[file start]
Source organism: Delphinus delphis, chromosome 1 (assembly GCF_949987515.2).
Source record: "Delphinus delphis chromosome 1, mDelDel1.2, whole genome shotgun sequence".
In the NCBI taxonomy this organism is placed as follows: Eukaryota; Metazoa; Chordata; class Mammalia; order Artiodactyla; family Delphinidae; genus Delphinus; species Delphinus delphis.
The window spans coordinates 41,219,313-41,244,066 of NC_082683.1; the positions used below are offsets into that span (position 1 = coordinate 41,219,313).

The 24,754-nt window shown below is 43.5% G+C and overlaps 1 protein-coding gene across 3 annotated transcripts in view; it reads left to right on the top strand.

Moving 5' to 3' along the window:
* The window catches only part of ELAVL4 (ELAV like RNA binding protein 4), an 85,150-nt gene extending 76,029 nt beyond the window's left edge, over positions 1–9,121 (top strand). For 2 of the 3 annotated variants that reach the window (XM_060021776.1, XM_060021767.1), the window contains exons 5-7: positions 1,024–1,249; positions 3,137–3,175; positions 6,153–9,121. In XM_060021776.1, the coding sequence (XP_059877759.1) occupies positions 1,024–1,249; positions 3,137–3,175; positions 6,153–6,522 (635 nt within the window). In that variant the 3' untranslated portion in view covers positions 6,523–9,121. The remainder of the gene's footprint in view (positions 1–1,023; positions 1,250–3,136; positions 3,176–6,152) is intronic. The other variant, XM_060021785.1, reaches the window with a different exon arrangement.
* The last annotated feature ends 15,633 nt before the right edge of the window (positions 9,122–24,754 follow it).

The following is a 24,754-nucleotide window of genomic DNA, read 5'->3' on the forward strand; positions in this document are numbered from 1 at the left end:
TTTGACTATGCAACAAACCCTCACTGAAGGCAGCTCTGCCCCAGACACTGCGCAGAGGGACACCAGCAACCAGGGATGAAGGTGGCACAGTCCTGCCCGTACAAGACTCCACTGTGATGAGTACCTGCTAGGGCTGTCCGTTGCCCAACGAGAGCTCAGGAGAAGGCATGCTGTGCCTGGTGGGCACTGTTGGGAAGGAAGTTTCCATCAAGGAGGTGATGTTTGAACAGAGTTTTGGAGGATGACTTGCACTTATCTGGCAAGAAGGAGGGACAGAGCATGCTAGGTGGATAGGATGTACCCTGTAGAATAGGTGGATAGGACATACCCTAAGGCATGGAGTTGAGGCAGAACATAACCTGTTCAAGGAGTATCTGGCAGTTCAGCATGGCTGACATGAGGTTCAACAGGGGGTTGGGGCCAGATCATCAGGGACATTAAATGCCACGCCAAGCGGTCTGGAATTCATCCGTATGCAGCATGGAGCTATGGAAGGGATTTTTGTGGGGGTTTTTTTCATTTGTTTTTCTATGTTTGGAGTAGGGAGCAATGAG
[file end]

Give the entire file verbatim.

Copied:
Source organism: Delphinus delphis, chromosome 1 (assembly GCF_949987515.2).
Source record: "Delphinus delphis chromosome 1, mDelDel1.2, whole genome shotgun sequence".
In the NCBI taxonomy this organism is placed as follows: Eukaryota; Metazoa; Chordata; class Mammalia; order Artiodactyla; family Delphinidae; genus Delphinus; species Delphinus delphis.
The window spans coordinates 41,219,313-41,244,066 of NC_082683.1; the positions used below are offsets into that span (position 1 = coordinate 41,219,313).

The 24,754-nt window shown below is 43.5% G+C and overlaps 1 protein-coding gene across 3 annotated transcripts in view; it reads left to right on the top strand.

Moving 5' to 3' along the window:
* The window catches only part of ELAVL4 (ELAV like RNA binding protein 4), an 85,150-nt gene extending 76,029 nt beyond the window's left edge, over positions 1–9,121 (top strand). For 2 of the 3 annotated variants that reach the window (XM_060021776.1, XM_060021767.1), the window contains exons 5-7: positions 1,024–1,249; positions 3,137–3,175; positions 6,153–9,121. In XM_060021776.1, the coding sequence (XP_059877759.1) occupies positions 1,024–1,249; positions 3,137–3,175; positions 6,153–6,522 (635 nt within the window). In that variant the 3' untranslated portion in view covers positions 6,523–9,121. The remainder of the gene's footprint in view (positions 1–1,023; positions 1,250–3,136; positions 3,176–6,152) is intronic. The other variant, XM_060021785.1, reaches the window with a different exon arrangement.
* The last annotated feature ends 15,633 nt before the right edge of the window (positions 9,122–24,754 follow it).

The following is a 24,754-nucleotide window of genomic DNA, read 5'->3' on the forward strand; positions in this document are numbered from 1 at the left end:
TTTGACTATGCAACAAACCCTCACTGAAGGCAGCTCTGCCCCAGACACTGCGCAGAGGGACACCAGCAACCAGGGATGAAGGTGGCACAGTCCTGCCCGTACAAGACTCCACTGTGATGAGTACCTGCTAGGGCTGTCCGTTGCCCAACGAGAGCTCAGGAGAAGGCATGCTGTGCCTGGTGGGCACTGTTGGGAAGGAAGTTTCCATCAAGGAGGTGATGTTTGAACAGAGTTTTGGAGGATGACTTGCACTTATCTGGCAAGAAGGAGGGACAGAGCATGCTAGGTGGATAGGATGTACCCTGTAGAATAGGTGGATAGGACATACCCTAAGGCATGGAGTTGAGGCAGAACATAACCTGTTCAAGGAGTATCTGGCAGTTCAGCATGGCTGACATGAGGTTCAACAGGGGGTTGGGGCCAGATCATCAGGGACATTAAATGCCACGCCAAGCGGTCTGGAATTCATCCGTATGCAGCATGGAGCTATGGAAGGGATTTTTGTGGGGGTTTTTTTCATTTGTTTTTCTATGTTTGGAGTAGGGAGCAATGAG